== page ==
Mathematics Stack Exchange is a question and answer site for people studying math at any level and professionals in related fields. Join them; it only takes a minute:

Sign up
Here's how it works:
  1. Anybody can ask a question
  2. Anybody can answer
  3. The best answers are voted up and rise to the top

I'm trying to get caught up wit my abstract algebra class, but I'm getting lost with notation . Can someone help explain these things to me regarding fields?

$\mathbb{Q}$ is the field of all rational numbers? $\mathbb{Q}[x]$ is the field of rational numbers with polynomials? $\mathbb{Q}(x)$ is ??? An example like $\mathbb{Q}(\sqrt{2},\sqrt{3})$ is ??

Any insight would be great. Thank you in advance.

share|cite|improve this question

$\mathbb{Q}$ is the field of rational numbers.

$\mathbb{Q}[x]$ is the ring of polynomials in one indeterminate $x$ with rational coefficients.

$\mathbb{Q}(x)$ is the field of fractions of $\mathbb{Q}[x]$; it is called the field of rational functions with coefficients in $\mathbb{Q}$. Its elements are of the form $\frac{p(x)}{q(x)}$, where $p(x)$ and $q(x)$ are polynomials with rational coefficients, and where $$\frac{p(x)}{q(x)} = \frac{r(x)}{s(x)}\iff p(x)s(x)=q(x)r(x);$$ etc.

$\mathbb{Q}(\sqrt{2},\sqrt{3})$ is the smallest subfield of $\mathbb{C}$ that contains $\mathbb{Q}$, $\sqrt{2}$, and $\sqrt{3}$. In principle, it will be equal to $$\left.\left\{\frac{p(\sqrt{2},\sqrt{3})}{q(\sqrt{2},\sqrt{3})}\right| p(x,y),q(x,y)\in\mathbb{Q}[x,y], q(\sqrt{2},\sqrt{3})\neq 0\right\},$$ though in fact one can show that every element can be written uniquely as $$a+b\sqrt{2}+c\sqrt{3}+d\sqrt{6},\qquad a,b,c,d\in\mathbb{Q}.$$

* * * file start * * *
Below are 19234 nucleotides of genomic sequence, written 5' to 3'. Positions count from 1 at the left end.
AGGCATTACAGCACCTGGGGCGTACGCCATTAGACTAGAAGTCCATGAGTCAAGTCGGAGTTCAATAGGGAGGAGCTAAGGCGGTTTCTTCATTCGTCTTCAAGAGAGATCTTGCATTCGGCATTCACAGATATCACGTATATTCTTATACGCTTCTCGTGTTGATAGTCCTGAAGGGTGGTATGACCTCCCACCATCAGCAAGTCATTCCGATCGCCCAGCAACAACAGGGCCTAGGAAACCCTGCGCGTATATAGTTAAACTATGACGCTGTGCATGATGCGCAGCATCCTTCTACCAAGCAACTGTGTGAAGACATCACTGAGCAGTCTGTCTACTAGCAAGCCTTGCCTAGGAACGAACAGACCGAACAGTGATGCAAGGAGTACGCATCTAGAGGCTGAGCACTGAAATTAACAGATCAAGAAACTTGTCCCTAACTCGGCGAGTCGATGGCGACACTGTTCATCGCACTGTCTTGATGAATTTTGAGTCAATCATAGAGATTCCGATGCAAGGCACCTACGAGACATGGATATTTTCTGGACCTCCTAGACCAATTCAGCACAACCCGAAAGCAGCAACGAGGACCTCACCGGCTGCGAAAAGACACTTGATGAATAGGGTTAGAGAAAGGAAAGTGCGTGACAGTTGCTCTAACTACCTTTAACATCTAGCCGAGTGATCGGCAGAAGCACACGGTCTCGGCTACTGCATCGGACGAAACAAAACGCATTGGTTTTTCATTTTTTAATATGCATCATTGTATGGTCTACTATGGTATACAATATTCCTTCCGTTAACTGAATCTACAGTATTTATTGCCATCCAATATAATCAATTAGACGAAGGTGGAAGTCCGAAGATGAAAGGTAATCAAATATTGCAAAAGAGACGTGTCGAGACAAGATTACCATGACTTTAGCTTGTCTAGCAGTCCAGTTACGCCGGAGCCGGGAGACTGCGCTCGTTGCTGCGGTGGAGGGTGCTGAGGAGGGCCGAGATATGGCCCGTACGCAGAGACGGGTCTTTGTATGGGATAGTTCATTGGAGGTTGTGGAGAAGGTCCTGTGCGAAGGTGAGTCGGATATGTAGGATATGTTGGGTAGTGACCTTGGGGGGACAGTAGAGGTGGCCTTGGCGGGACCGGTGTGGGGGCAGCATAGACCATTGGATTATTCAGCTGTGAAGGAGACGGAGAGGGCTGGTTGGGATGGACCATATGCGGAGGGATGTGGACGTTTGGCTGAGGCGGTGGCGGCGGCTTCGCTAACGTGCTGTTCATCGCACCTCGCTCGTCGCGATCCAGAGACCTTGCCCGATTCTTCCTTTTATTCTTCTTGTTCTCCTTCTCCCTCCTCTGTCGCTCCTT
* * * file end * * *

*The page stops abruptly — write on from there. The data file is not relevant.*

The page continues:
In general, if $F\subseteq K$ are fields, and $\alpha\in K$, then $F[\alpha]$ denotes the smallest subring of $K$ that contains $F$ and $\alpha$, and $F(\alpha)$ denotes the smallest subfield of $K$ that contains $F$ and $\alpha$. It is not hard to prove that, as sets, $$\begin{align*} F[\alpha] &= \{ p(\alpha)\mid p(x)\in F[x]\},\\ F(\alpha) &= \{p(\alpha)/q(\alpha)\mid p(x),q(x)\in F[x], q(\alpha)\neq 0\}. \end{align*}$$ Though if $\alpha$ is algebraic over $F$, there are simpler expressions.

Similarly, if $S\subseteq K$ is a subset of $K$ (finite or infinite), then $$\begin{align*} F[S] &= \{ p(s_1,\ldots,s_n)\mid n\in\mathbb{N}, p(x_1,\ldots,x_n)\in F[x_1,\ldots,x_n], s_1,\ldots,s_n\in S\}\\ F(S) &= \left.\left\{ \frac{p(s_1,\ldots,s_n)}{q(s_1,\ldots,s_n)}\right| n\in\mathbb{N}, p,q\in F[x_1,\ldots,x_n], q(s_1,\ldots,s_n)\neq 0\right\}. \end{align*}$$

share|cite|improve this answer

$\mathbb{Q}[x]$ is a ring of polynomials with rational coefficients, $\mathbb{Q}(\sqrt{2}, \sqrt{3})$ is the smallest extension of $\mathbb{Q}$ in which equations $x^2 = 2$ and $x^2 = 3$ have solutions.

share|cite|improve this answer
And $\mathbb Q(x)$ is probably the field of rational functions with coefficients in $\mathbb Q$. – user23211 Mar 29 '12 at 14:03
So $\mathbb{Q}(\sqrt{2},\sqrt{3})$ is a field with all rational elements in addition to $\sqrt{2},\sqrt{3}$ ? – Peter K Mar 29 '12 at 14:08
@PeterK: And $\sqrt{2}+\sqrt{3}$, and $3+\sqrt{2}-\frac{1}{\sqrt{2}-4\sqrt{3}}$. And $\frac{\sqrt{2}}{\sqrt{3}}$. And... – Arturo Magidin Mar 29 '12 at 14:28

Your Answer


By posting your answer, you agree to the privacy policy and terms of service.

Not the answer you're looking for? Browse other questions tagged or ask your own question.